Motorists names Wilcox executive vice president of personal lines

Matthew Wilcox Motorists Insurance GroupCOLUMBUS, OH – Matthew C. Wilcox has been hired as executive vice president of personal lines for Motorists Insurance Group.

“We’re pleased to have Matthew join Motorists and bring his depth of industry experience and knowledge to our team,” said Motorists CEO Dave Kaufman. “His insights will help us ensure our policyholders receive quality products from Motorists.”

Wilcox has more than 30 years of insurance industry experience. He most recently served as a senior vice president with MAPFRE USA. He has also held leadership positions with Travelers of New Jersey and USAA Insurance Company.

“We’re fully committed to being a company our agents and policyholders can count on for quality products in both commercial and personal insurance,” said Motorists President and COO Thomas J. Obrokta, Jr. “Hiring Matthew to lead our personal lines is an important strategic move for continued care and service to our customers.”

Wilcox holds the CPCU designation and earned his bachelor’s degree from the University of Rhode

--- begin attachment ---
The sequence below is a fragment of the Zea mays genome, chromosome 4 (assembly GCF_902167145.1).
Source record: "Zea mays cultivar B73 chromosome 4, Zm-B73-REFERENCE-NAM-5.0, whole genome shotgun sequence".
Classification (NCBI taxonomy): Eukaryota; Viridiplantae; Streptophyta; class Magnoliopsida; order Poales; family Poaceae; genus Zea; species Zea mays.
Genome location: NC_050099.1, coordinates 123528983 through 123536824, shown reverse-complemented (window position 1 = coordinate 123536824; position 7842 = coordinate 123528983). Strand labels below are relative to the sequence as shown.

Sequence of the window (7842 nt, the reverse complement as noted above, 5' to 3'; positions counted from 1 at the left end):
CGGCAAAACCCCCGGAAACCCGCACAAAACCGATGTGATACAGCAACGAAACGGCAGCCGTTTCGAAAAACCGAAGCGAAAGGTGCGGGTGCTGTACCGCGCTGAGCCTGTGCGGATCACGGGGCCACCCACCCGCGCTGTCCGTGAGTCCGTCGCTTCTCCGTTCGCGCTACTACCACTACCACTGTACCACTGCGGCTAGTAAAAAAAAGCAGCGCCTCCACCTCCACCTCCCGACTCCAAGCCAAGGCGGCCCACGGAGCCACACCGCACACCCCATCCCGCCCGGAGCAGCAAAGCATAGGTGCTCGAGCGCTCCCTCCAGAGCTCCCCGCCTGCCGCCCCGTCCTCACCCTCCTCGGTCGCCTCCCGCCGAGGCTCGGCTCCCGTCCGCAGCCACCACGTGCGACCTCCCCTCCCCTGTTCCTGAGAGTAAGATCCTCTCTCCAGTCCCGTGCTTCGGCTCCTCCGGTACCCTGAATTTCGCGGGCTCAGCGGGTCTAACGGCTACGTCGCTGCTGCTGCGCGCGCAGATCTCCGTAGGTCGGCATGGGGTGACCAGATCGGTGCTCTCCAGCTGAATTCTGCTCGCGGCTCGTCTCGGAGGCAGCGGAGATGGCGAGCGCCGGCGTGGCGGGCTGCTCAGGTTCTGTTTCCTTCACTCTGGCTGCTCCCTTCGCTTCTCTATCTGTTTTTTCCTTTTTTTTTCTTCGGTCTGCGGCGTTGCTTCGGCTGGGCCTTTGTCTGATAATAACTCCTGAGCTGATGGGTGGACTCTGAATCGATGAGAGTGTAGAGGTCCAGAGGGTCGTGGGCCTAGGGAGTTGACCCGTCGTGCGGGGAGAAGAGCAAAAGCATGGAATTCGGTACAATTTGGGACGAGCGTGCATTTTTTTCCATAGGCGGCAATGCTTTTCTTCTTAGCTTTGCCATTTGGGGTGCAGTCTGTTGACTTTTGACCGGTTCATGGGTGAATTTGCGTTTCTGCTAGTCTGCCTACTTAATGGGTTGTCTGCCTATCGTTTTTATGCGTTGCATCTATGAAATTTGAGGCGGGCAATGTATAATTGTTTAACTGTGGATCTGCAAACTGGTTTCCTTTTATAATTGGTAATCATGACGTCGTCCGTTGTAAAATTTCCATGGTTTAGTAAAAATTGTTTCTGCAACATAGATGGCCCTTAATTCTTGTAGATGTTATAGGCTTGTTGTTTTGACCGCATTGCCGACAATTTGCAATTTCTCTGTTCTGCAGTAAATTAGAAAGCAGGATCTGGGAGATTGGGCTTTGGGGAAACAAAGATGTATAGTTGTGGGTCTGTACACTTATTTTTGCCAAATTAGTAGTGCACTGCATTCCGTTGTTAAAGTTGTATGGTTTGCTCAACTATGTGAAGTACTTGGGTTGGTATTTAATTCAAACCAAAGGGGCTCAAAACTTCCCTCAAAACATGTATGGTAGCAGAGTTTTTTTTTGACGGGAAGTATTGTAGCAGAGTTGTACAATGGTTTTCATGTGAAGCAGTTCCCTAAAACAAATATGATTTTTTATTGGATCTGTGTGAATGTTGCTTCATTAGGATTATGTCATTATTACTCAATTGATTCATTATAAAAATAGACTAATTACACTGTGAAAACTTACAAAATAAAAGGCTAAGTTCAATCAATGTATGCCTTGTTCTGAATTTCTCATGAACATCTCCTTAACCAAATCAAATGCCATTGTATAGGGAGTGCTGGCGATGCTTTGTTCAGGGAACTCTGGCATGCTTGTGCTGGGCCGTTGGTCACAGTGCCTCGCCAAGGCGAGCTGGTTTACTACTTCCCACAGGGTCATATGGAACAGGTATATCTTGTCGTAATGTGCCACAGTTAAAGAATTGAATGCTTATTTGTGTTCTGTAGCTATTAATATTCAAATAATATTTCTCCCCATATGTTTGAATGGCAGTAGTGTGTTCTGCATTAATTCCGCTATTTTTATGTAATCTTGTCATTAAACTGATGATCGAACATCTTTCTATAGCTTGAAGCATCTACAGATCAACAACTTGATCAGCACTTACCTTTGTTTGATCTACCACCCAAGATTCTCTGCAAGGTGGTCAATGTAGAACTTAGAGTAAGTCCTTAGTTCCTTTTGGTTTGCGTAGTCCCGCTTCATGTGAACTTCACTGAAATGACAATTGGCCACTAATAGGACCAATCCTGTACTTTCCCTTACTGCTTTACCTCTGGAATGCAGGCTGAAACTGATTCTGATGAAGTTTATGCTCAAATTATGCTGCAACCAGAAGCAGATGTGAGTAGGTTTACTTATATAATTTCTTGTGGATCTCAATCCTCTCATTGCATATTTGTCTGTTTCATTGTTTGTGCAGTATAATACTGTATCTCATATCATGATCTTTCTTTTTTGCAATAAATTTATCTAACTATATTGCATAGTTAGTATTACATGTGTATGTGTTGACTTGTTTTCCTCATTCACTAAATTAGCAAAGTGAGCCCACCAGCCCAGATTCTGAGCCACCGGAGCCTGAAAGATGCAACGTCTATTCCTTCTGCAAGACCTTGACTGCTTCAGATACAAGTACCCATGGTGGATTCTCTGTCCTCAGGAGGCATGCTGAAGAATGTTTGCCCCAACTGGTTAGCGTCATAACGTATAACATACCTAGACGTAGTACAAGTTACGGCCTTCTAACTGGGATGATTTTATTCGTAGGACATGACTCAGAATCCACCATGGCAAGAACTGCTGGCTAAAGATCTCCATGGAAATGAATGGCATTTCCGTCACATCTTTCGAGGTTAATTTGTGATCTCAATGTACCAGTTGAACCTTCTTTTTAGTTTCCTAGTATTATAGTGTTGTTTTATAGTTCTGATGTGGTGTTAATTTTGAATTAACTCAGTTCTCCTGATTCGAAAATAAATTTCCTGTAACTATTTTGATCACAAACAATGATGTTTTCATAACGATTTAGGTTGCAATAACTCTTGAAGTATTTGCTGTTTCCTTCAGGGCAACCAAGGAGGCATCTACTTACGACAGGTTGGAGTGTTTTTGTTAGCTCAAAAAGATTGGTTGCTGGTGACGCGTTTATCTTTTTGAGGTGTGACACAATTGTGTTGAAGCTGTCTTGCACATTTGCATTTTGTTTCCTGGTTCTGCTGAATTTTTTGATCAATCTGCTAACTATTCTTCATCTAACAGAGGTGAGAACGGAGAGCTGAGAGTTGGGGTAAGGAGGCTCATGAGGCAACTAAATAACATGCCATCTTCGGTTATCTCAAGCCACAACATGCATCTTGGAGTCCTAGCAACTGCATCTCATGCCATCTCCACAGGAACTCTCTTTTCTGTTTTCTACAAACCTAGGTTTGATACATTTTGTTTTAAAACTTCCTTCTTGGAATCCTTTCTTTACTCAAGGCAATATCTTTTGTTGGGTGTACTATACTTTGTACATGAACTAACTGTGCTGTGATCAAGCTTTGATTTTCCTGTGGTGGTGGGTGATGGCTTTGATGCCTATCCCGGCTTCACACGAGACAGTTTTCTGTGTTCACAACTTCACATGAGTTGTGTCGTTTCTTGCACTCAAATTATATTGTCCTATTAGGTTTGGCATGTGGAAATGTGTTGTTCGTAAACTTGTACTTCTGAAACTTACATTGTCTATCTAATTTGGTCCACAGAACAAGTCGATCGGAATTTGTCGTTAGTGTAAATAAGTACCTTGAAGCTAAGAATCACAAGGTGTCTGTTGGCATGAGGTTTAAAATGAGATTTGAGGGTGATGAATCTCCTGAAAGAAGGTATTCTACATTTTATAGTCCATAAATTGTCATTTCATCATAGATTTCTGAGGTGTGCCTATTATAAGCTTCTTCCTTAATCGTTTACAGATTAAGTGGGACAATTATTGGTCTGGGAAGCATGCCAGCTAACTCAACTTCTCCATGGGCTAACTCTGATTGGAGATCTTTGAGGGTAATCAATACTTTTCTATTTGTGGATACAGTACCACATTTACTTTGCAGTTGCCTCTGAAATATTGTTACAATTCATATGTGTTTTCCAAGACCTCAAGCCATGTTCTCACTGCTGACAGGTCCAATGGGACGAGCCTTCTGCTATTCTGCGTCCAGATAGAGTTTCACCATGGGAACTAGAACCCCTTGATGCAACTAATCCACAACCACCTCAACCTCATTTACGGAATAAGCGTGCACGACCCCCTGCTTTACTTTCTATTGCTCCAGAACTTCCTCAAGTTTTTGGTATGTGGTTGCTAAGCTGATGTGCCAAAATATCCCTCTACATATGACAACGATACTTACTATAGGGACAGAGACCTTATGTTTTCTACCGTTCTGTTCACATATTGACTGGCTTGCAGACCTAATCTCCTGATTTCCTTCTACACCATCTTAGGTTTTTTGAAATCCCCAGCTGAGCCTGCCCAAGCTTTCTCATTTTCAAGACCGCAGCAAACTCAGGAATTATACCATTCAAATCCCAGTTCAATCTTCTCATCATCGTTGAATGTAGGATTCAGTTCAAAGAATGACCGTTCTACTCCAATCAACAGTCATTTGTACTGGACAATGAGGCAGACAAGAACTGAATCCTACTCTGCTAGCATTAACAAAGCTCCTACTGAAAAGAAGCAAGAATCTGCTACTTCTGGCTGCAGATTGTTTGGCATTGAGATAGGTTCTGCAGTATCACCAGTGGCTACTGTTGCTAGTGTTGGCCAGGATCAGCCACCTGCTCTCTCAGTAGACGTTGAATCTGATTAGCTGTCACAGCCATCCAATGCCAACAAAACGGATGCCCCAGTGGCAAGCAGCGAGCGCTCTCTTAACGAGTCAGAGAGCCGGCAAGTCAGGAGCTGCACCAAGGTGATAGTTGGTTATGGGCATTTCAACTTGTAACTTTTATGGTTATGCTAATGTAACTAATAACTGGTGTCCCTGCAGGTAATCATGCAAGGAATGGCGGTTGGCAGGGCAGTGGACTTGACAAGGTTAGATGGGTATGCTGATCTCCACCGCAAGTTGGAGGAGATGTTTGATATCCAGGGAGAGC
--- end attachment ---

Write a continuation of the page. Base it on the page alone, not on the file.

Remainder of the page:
Island.

About Motorists Insurance Group and BrickStreet Insurance

Motorists Insurance Group and BrickStreet Mutual Insurance Co. affiliated through a joint venture in 2017. Ohio-­based Motorists consists of property and casualty insurance, life insurance and insurance brokerage companies, and West Virginia-­based BrickStreet is one of the largest writers of workers' compensation coverage in the region.

The group markets insurance solutions through more than 17,000 independent agents at more than 2,000 agencies in the Midwest, Northeast and South. Learn more about Motorists Insurance Group at motoristsinsurancegroup.com and BrickStreet at brickstreet.com.


Supreme Court of Ohio Clarifies Statute of Limitations in Agency Negligence Claims

Lady Justice holding scales image

The Supreme Court of Ohio recently issued an opinion on the LGR Realty, Inc. v. Frank & London Insurance Agency case that clarifies the statute of limitations on agency negligence.

LGR Realty brought this action alleging that they received an unsatisfactory insurance policy from Frank and London Insurance Agency.

The question that the court answered in this case was when the statute of limitations should begin in an insurance agency negligence claim.

The day the cause of action accrues is the day the statute of limitations begins to run.

The Ruling

In this case, the court decided that the cause of action began on the date the policy was issued, not when the party suffered an injury. Therefore, the case was time-barred.

The Supreme Court of Ohio specifically stated that: